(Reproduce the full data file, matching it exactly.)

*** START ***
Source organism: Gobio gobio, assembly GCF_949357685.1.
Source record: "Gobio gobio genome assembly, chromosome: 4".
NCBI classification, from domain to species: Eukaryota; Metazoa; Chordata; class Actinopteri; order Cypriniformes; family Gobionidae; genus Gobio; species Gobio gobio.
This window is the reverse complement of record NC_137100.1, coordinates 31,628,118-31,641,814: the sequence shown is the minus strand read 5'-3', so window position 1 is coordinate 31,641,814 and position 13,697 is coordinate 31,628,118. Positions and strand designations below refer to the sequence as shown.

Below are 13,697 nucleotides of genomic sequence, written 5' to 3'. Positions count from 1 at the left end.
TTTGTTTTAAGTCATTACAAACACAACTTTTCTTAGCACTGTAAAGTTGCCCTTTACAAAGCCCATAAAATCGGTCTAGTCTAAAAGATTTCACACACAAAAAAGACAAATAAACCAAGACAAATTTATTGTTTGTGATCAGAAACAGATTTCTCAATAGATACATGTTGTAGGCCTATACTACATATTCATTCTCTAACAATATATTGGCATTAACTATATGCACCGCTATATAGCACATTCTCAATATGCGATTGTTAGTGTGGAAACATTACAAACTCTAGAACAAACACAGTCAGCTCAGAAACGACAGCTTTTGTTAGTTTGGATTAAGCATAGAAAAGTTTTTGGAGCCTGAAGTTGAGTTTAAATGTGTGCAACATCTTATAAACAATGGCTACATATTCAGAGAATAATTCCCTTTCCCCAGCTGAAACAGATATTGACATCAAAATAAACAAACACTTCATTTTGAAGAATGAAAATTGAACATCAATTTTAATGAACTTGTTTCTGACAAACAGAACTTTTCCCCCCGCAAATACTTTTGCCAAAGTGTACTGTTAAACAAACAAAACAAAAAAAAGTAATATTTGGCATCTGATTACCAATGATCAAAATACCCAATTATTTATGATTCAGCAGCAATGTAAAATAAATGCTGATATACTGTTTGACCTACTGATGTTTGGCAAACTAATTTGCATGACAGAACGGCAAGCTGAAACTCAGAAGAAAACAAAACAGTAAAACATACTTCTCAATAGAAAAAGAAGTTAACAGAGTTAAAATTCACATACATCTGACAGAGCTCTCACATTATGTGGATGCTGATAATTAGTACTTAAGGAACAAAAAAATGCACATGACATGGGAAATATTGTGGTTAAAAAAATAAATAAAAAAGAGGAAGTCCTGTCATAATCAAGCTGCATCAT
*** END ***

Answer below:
Source organism: Gobio gobio, assembly GCF_949357685.1.
Source record: "Gobio gobio genome assembly, chromosome: 4".
NCBI classification, from domain to species: Eukaryota; Metazoa; Chordata; class Actinopteri; order Cypriniformes; family Gobionidae; genus Gobio; species Gobio gobio.
This window is the reverse complement of record NC_137100.1, coordinates 31,628,118-31,641,814: the sequence shown is the minus strand read 5'-3', so window position 1 is coordinate 31,641,814 and position 13,697 is coordinate 31,628,118. Positions and strand designations below refer to the sequence as shown.

Below are 13,697 nucleotides of genomic sequence, written 5' to 3'. Positions count from 1 at the left end.
TTTGTTTTAAGTCATTACAAACACAACTTTTCTTAGCACTGTAAAGTTGCCCTTTACAAAGCCCATAAAATCGGTCTAGTCTAAAAGATTTCACACACAAAAAAGACAAATAAACCAAGACAAATTTATTGTTTGTGATCAGAAACAGATTTCTCAATAGATACATGTTGTAGGCCTATACTACATATTCATTCTCTAACAATATATTGGCATTAACTATATGCACCGCTATATAGCACATTCTCAATATGCGATTGTTAGTGTGGAAACATTACAAACTCTAGAACAAACACAGTCAGCTCAGAAACGACAGCTTTTGTTAGTTTGGATTAAGCATAGAAAAGTTTTTGGAGCCTGAAGTTGAGTTTAAATGTGTGCAACATCTTATAAACAATGGCTACATATTCAGAGAATAATTCCCTTTCCCCAGCTGAAACAGATATTGACATCAAAATAAACAAACACTTCATTTTGAAGAATGAAAATTGAACATCAATTTTAATGAACTTGTTTCTGACAAACAGAACTTTTCCCCCCGCAAATACTTTTGCCAAAGTGTACTGTTAAACAAACAAAACAAAAAAAAGTAATATTTGGCATCTGATTACCAATGATCAAAATACCCAATTATTTATGATTCAGCAGCAATGTAAAATAAATGCTGATATACTGTTTGACCTACTGATGTTTGGCAAACTAATTTGCATGACAGAACGGCAAGCTGAAACTCAGAAGAAAACAAAACAGTAAAACATACTTCTCAATAGAAAAAGAAGTTAACAGAGTTAAAATTCACATACATCTGACAGAGCTCTCACATTATGTGGATGCTGATAATTAGTACTTAAGGAACAAAAAAATGCACATGACATGGGAAATATTGTGGTTAAAAAAATAAATAAAAAAGAGGAAGTCCTGTCATAATCAAGCTGCATCAT